Gateway Inc. plans to reduce its headcount by another 1,500 people, or about 40 per cent of its staff, in a continued effort to streamline the company and return to profitability.
The company reported a narrower preliminary first-quarter loss of US$166 million, compared with US$200 million in the year-earlier period, according to a company statement. First-quarter revenue was up to US$868 million from US$844 million a year earlier, helped by the acquisition of low-cost PC maker eMachines Inc., which was completed on March 12.
As it continues a process of simplifying its organization, Gateway said it plans to further reduce its ranks from about 3,500 employees now to about 2,000 by the end of the year. The announcement of the job cuts followed the closure of Gateway’s 188 retail stores in April. That action resulted in 2,500 job cuts.
The additional cuts should not affect customer service, a Gateway spokesman said.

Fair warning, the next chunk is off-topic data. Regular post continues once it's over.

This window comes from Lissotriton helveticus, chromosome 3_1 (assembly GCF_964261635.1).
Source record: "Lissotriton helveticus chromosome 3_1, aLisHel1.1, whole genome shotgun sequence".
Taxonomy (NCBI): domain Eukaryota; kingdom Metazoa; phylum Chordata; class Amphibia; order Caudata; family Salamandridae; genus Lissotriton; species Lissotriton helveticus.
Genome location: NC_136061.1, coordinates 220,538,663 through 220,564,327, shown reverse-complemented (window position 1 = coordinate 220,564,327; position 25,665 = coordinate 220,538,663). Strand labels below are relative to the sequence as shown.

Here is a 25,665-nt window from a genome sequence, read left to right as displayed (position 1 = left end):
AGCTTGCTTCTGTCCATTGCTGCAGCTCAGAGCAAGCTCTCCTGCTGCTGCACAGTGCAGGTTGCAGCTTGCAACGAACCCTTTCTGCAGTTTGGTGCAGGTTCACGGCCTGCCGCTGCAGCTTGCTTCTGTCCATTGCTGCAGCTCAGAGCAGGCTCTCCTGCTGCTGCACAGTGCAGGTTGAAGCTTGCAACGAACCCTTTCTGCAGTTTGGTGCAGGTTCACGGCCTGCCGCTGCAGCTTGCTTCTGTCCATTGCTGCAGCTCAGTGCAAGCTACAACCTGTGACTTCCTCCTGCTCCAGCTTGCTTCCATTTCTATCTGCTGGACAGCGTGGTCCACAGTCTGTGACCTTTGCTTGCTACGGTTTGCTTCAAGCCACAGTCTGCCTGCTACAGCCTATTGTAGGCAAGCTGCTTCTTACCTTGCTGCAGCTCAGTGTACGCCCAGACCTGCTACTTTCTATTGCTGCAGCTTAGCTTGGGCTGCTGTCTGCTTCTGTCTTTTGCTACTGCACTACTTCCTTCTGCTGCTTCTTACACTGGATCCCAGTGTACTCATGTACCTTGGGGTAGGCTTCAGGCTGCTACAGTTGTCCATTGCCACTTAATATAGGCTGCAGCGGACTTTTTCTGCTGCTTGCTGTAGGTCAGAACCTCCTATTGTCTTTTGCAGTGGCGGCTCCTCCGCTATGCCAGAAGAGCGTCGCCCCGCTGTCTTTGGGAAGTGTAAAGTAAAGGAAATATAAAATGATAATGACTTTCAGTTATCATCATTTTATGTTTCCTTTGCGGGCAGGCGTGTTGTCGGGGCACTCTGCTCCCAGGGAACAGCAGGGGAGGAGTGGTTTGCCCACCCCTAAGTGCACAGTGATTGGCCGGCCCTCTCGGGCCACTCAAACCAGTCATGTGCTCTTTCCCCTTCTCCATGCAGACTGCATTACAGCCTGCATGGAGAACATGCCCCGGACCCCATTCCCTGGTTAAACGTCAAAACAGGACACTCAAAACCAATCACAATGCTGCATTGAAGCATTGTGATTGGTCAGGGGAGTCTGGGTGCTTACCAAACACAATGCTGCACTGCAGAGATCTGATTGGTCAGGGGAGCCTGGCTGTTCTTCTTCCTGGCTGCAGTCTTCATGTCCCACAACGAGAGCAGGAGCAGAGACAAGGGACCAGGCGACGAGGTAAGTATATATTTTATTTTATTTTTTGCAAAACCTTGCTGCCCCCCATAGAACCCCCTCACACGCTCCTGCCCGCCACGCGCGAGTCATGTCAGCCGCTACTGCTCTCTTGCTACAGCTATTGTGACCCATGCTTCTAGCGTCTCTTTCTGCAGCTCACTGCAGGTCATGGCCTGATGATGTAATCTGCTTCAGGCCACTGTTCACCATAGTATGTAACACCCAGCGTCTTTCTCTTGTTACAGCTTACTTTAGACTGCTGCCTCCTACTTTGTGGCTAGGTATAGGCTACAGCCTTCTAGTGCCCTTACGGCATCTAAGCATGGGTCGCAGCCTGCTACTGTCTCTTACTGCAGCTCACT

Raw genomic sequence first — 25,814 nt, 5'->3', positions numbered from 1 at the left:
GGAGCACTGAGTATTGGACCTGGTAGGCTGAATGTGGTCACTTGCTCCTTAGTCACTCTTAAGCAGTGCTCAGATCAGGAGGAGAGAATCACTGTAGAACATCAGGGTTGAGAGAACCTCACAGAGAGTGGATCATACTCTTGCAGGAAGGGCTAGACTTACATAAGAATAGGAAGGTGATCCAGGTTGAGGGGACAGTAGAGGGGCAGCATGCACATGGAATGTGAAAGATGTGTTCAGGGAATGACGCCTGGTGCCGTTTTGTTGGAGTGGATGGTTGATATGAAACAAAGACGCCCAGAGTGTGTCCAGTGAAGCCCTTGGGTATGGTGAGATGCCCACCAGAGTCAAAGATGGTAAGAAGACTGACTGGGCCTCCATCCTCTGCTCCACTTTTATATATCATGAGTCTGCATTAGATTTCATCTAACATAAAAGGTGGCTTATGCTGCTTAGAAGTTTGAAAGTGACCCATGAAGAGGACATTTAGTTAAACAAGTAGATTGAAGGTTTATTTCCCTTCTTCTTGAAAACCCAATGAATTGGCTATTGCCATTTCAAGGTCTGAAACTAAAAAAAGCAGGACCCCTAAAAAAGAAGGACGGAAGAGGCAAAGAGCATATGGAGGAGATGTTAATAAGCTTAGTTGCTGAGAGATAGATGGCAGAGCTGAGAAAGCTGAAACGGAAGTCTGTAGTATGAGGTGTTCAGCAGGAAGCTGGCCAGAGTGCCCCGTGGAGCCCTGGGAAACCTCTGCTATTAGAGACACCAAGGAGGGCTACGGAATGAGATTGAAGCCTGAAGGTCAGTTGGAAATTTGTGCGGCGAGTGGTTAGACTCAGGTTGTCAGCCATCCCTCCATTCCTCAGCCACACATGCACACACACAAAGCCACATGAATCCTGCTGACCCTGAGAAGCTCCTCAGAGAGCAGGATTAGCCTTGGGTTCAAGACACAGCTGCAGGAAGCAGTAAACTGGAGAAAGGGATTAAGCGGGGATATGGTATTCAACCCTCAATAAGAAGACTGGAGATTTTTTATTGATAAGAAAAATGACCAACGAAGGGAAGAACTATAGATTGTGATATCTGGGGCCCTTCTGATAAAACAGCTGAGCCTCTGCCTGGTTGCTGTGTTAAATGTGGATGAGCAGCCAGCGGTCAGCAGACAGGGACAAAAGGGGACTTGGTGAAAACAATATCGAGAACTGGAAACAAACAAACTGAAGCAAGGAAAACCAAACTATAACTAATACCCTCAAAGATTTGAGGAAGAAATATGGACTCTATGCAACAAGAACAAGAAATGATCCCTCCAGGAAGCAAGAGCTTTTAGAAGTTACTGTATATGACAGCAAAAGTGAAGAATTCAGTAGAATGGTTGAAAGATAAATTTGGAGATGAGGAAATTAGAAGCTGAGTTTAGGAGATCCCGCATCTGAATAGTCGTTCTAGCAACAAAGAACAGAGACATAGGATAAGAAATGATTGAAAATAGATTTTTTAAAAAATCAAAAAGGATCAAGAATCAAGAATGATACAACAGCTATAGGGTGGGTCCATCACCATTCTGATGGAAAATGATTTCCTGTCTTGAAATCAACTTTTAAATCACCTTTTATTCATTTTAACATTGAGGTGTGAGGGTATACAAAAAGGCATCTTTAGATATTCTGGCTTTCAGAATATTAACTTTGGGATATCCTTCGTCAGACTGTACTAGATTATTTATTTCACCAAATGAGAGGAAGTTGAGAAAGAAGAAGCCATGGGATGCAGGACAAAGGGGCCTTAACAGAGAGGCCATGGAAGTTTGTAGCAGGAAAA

Gateway has been struggling for the last few years against larger rivals including Dell Inc. and Hewlett-Packard Co. The company is betting on an increased presence in the retail channel, a higher level of efficiency and new products such as flat-screen TVs to turn its business around.
As part of its restructuring efforts, Gateway said it also plans to move into a new, consolidated head office in Orange County, Calif., later this year. EMachines operations will move there from their current headquarters in Irvine, Calif., also in Orange County. Gateway’s current main office is in Poway, Calif., about 80 miles from Irvine.
Gateway sold 604,000 PCs in the first quarter, up 19 per cent year-on-year, largely due to the eMachines acquisition. Gateway products are sold primarily in the U.S., with some sales in Canada and Mexico. EMachines sells its products in North America as well as in the U.K. and Japan. EMachines is also expanding elsewhere in Europe, the spokesman said.